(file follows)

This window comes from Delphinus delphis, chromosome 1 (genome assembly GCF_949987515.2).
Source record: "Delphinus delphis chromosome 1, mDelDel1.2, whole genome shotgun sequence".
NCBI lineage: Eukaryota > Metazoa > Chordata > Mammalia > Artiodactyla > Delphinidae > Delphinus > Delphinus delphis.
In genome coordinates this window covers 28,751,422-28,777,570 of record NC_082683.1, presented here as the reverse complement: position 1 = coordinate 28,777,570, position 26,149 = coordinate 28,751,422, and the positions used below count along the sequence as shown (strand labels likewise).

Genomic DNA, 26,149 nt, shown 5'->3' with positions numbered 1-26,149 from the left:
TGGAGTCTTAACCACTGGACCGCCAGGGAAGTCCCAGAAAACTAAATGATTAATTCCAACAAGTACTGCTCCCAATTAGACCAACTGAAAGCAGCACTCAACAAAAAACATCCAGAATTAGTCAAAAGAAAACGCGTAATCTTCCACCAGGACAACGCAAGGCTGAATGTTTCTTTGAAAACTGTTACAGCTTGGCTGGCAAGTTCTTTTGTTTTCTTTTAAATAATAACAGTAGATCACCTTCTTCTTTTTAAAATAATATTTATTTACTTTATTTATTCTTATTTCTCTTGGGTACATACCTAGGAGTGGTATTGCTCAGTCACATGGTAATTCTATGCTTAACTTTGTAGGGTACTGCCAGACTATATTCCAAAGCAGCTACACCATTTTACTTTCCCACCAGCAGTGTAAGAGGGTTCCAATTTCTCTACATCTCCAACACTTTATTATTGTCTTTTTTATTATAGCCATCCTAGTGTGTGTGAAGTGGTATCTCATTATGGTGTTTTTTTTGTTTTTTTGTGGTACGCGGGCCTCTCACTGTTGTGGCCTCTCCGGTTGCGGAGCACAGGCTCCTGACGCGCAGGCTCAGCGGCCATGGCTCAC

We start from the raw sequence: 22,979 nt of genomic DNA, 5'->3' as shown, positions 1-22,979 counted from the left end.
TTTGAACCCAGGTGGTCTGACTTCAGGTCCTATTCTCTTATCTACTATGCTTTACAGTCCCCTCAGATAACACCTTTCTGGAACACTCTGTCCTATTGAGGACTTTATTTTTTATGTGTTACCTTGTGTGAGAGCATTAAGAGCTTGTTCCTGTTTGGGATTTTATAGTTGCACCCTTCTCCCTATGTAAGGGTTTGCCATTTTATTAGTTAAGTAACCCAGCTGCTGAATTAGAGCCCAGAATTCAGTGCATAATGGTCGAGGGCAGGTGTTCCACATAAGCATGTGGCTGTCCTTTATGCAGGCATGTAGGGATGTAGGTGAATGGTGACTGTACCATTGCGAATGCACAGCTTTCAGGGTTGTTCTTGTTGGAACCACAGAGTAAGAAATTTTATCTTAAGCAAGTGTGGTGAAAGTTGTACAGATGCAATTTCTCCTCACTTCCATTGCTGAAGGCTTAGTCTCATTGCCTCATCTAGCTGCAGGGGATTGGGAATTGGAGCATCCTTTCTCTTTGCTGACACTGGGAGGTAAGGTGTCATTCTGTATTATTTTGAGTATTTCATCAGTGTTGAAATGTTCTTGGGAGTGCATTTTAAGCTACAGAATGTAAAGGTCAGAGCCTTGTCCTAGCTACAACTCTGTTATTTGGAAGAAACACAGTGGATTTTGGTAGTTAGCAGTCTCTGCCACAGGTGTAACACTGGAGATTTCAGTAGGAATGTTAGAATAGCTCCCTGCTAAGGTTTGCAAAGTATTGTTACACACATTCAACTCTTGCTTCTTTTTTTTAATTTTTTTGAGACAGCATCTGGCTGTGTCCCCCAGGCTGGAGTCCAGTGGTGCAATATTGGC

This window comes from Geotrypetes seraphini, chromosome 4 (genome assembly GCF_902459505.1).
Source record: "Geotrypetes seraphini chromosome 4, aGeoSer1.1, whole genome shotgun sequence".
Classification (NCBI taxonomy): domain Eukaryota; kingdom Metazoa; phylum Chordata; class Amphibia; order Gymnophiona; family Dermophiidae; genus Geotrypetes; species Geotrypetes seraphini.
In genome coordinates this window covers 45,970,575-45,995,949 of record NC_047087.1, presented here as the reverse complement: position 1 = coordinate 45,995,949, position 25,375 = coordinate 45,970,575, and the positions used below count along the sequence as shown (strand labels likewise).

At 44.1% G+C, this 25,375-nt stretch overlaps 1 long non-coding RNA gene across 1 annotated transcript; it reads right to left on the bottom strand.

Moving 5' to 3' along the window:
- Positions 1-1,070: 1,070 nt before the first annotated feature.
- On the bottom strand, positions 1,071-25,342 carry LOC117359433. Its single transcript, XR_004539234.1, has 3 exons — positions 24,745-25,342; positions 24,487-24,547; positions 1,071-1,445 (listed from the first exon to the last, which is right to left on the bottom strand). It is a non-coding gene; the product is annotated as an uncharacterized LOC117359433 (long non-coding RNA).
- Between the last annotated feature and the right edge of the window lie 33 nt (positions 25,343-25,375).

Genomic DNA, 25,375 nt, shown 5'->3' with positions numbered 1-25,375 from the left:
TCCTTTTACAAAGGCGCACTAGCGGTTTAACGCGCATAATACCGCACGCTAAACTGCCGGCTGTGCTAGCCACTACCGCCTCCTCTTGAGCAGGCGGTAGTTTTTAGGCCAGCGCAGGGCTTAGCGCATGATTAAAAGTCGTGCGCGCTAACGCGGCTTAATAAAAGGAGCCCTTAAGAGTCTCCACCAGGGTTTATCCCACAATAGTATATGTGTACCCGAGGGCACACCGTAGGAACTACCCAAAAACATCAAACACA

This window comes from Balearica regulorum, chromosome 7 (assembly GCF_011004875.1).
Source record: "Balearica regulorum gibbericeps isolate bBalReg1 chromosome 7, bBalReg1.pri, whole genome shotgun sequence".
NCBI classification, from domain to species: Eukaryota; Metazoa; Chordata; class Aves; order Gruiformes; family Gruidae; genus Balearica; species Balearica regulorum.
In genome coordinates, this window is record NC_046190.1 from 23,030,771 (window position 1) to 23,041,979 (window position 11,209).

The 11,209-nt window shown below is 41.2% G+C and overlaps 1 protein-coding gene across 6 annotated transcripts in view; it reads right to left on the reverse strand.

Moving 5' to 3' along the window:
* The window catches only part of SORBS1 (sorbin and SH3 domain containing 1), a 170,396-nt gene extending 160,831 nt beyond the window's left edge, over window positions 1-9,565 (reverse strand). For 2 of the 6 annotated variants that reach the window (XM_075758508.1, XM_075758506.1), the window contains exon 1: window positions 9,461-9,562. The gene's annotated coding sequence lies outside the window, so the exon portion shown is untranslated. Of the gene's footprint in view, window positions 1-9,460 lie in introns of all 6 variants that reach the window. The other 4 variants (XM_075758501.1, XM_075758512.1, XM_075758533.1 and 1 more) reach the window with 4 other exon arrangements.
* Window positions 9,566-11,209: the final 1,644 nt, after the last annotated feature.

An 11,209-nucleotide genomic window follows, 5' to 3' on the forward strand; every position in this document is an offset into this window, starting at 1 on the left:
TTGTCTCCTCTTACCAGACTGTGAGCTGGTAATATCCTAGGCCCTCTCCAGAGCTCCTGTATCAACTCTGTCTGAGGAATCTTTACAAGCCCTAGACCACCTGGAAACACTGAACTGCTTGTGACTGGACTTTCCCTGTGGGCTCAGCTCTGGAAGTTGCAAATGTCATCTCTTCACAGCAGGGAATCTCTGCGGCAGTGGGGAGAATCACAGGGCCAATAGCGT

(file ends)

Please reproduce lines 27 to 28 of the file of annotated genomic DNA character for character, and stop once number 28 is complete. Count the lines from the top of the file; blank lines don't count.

* Window positions 9,566-11,209: the final 1,644 nt, after the last annotated feature.

An 11,209-nucleotide genomic window follows, 5' to 3' on the forward strand; every position in this document is an offset into this window, starting at 1 on the left: